Continuous Linear Forms on a TVS and its Continuous Dual

# Continuous Linear Forms on a Topological Vector Space and its Continuous Dual

Definition: Let $E$ be a topological vector space. The Continuous Dual of $E$ denoted by $E'$, is the set of all continuous linear forms on $E$. |

## Bounded Neighbourhood Criterion for a Linear Form to be Continuous

Proposition 1: Let $E$ be a topological vector space. Then a linear form $f$ is continuous if and only if there exists a neighbourhood of the origin $U$ such that $f$ is bounded on $U$. |

**Proof:**$\Rightarrow$ Suppose that $f$ is continuous. Then $f$ is continuous at the origin. Given $\epsilon > 0$, $(-\epsilon, \epsilon)$ is a neighbourhood of $f(o) = 0$. So by the continuity of $f$ at the origin there exists a neighbourhood $U$ of the origin such that $f(U) \subseteq (-\epsilon, \epsilon)$. Thus $f$ is bounded on $U$.

- $\Leftarrow$ Suppose that there exists a neighbourhood of the origin, call it $U$, such that $f$ is bounded by some $M > 0$ on $U$. Then $|f(x)| \leq M$ for all $x \in U$. Then $\left | f \left ( \frac{\epsilon x}{M} \right ) \right | < \epsilon$ for all $x \in U$. Setting $\displaystyle{y = \frac{\epsilon x}{M}}$. Then $x = \epsilon^{-1} My$, and thus $|f(y)| < \epsilon$ for all $\epsilon^{-1}My \in U$, i.e., for all $y \in \epsilon^{-1}M U$.

- So for each $\epsilon > 0$ there exists a neighbourhood $\epsilon^{-1}M U$ of the origin such that $f(\epsilon^{-1}MU) \subseteq (-\epsilon, \epsilon)$, and so $f$ is continuous at the origin, and thus continuous. $\blacksquare$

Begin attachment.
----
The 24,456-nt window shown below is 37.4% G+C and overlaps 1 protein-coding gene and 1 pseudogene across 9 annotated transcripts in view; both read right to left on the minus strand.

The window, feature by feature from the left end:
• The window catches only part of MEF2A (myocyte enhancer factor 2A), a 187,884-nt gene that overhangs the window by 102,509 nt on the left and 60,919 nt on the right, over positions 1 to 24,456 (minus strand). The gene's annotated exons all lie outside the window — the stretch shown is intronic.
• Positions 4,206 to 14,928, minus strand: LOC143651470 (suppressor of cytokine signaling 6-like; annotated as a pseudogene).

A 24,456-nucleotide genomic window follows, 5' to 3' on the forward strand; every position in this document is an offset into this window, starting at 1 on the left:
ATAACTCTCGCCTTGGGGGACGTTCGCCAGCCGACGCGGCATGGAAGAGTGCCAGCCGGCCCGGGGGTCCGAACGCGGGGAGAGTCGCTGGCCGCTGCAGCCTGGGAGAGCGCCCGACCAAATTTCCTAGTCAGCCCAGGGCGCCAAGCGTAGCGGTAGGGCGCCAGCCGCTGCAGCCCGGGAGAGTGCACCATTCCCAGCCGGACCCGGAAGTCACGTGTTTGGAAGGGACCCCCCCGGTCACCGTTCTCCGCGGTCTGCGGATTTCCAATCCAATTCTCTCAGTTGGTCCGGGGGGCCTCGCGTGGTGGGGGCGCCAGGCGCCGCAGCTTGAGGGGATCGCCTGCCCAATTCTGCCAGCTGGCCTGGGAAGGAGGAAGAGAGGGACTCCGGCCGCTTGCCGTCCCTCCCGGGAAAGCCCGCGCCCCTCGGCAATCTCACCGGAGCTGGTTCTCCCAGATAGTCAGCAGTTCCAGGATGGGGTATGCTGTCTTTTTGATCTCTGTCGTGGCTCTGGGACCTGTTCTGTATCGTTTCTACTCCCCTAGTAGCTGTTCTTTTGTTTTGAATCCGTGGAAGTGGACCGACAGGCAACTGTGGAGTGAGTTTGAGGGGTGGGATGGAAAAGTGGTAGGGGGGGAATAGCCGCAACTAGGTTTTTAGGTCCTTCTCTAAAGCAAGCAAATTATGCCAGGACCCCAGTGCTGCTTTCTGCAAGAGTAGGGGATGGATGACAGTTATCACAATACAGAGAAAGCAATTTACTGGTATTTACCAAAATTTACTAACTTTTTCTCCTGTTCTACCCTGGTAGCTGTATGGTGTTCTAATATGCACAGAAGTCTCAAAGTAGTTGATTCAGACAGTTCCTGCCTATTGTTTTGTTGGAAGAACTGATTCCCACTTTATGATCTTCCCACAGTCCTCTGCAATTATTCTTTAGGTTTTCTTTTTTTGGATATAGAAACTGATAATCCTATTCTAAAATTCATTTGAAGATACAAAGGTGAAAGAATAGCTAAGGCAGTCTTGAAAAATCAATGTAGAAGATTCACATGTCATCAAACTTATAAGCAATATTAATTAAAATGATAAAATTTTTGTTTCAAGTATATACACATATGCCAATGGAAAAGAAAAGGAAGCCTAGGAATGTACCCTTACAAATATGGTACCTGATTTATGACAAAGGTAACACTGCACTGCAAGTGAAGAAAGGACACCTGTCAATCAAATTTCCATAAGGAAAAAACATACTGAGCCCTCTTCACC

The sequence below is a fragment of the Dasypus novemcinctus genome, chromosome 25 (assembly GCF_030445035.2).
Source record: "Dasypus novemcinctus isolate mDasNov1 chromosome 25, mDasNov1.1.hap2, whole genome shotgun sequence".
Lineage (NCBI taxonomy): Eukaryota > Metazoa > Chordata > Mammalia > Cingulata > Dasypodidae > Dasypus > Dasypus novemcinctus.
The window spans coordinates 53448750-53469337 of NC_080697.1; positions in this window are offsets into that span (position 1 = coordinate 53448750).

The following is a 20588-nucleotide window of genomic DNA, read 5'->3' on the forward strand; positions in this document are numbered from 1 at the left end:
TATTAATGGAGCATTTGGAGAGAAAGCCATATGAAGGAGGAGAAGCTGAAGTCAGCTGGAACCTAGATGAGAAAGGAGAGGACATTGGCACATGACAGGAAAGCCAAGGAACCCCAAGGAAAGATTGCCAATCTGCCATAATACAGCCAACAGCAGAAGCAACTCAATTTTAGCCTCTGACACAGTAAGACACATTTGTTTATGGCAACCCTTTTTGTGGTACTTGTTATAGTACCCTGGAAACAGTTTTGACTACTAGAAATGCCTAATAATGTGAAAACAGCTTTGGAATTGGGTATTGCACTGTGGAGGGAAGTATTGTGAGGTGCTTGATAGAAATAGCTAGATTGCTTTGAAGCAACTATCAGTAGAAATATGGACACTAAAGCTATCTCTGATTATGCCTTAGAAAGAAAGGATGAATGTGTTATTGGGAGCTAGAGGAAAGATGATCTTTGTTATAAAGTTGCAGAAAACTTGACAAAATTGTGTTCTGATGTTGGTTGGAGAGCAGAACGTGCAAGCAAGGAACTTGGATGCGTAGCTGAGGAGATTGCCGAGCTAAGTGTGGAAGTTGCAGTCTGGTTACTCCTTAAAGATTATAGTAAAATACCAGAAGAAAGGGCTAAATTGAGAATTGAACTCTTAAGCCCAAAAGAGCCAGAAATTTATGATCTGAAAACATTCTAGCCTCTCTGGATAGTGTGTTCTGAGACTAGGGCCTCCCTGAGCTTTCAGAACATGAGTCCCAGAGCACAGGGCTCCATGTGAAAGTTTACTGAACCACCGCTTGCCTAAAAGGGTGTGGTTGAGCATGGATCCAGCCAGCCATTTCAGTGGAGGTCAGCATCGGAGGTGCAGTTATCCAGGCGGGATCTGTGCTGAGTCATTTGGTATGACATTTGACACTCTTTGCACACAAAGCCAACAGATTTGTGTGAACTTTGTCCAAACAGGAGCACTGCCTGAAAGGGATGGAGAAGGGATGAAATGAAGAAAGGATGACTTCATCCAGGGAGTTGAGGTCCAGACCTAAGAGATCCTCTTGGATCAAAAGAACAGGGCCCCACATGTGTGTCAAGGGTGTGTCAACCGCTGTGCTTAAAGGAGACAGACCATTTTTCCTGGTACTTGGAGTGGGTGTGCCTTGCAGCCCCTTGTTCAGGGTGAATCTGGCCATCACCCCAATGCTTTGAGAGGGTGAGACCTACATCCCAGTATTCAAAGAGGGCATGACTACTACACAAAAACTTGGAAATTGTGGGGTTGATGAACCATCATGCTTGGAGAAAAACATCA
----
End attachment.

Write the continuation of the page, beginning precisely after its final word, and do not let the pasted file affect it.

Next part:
## Bounded by a Continuous Seminorm Criterion for a Linear Form to be Continuous

Proposition 2: Let $E$ be a locally convex topological vector space. If $f$ is a linear form on $E$ and if $p$ is a continuous seminorm on $E$ such that $|f(x)| \leq p(x)$ for all $x \in E$ then $f$ is a continuous linear form. |

**Proof;**Let $f$ be a linear form and let $p$ be a continuous seminorm such that $|f(x)| \leq p(x)$ for all $x \in E$. Since $p$ is a continuous seminorm $p^{-1}((-1, 1)) = \{ x : p(x) < 1 \}$ is an open neighbourhood of the origin, and by setting $U = \{ x : p(x) < 1 \}$, we have that for all $x \in U$, $|f(x)| \leq p(x) < 1$ so that $f$ is bounded on the neighbourhood $U$. Thus by the previous proposition, $f$ is continuous. $\blacksquare$

Corollary 3: Let $E$ be a locally convex topological vector space. If $f$ is a continuous linear form on $E$ then $|f|$ is a continuous seminorm on $E$. |

**Proof:**Let $f$ be a continuous linear form on $E$. Then observe $|f|(0) = |f(0)| = |0| = 0$, $|f|(\lambda x) = |f(\lambda x)| = |\lambda| |f(x)| = |\lambda| |f|(x)$ for all $\lambda \in \mathbf{F}$ and for all $x \in E$, and furthermore:

\begin{align} \quad |f|(x + y) = |f(x + y)| = |f(x) + f(y)| \leq |f(x)| + |f(y)| = |f|(x) + |f|(y) \end{align}

- So $|f|$ is a continuous seminorm on $E$. $\blacksquare$